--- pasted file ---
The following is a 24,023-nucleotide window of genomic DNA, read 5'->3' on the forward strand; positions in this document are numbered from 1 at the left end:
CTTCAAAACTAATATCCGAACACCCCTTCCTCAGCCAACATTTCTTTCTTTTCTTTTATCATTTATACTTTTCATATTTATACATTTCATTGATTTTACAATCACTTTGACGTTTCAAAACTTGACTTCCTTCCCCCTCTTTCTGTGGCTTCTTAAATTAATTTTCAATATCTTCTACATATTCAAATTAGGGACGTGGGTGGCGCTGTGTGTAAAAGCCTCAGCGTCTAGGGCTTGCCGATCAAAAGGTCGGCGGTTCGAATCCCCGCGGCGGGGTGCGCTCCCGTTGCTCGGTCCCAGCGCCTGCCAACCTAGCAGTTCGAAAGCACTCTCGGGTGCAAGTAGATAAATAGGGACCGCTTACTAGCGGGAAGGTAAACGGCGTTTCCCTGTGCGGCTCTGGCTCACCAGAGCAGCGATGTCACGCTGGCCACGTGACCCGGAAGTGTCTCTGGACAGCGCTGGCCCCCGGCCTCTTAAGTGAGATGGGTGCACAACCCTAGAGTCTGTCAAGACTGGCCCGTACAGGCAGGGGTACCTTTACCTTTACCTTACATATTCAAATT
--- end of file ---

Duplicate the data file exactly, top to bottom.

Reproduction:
The following is a 24,023-nucleotide window of genomic DNA, read 5'->3' on the forward strand; positions in this document are numbered from 1 at the left end:
CTTCAAAACTAATATCCGAACACCCCTTCCTCAGCCAACATTTCTTTCTTTTCTTTTATCATTTATACTTTTCATATTTATACATTTCATTGATTTTACAATCACTTTGACGTTTCAAAACTTGACTTCCTTCCCCCTCTTTCTGTGGCTTCTTAAATTAATTTTCAATATCTTCTACATATTCAAATTAGGGACGTGGGTGGCGCTGTGTGTAAAAGCCTCAGCGTCTAGGGCTTGCCGATCAAAAGGTCGGCGGTTCGAATCCCCGCGGCGGGGTGCGCTCCCGTTGCTCGGTCCCAGCGCCTGCCAACCTAGCAGTTCGAAAGCACTCTCGGGTGCAAGTAGATAAATAGGGACCGCTTACTAGCGGGAAGGTAAACGGCGTTTCCCTGTGCGGCTCTGGCTCACCAGAGCAGCGATGTCACGCTGGCCACGTGACCCGGAAGTGTCTCTGGACAGCGCTGGCCCCCGGCCTCTTAAGTGAGATGGGTGCACAACCCTAGAGTCTGTCAAGACTGGCCCGTACAGGCAGGGGTACCTTTACCTTTACCTTACATATTCAAATT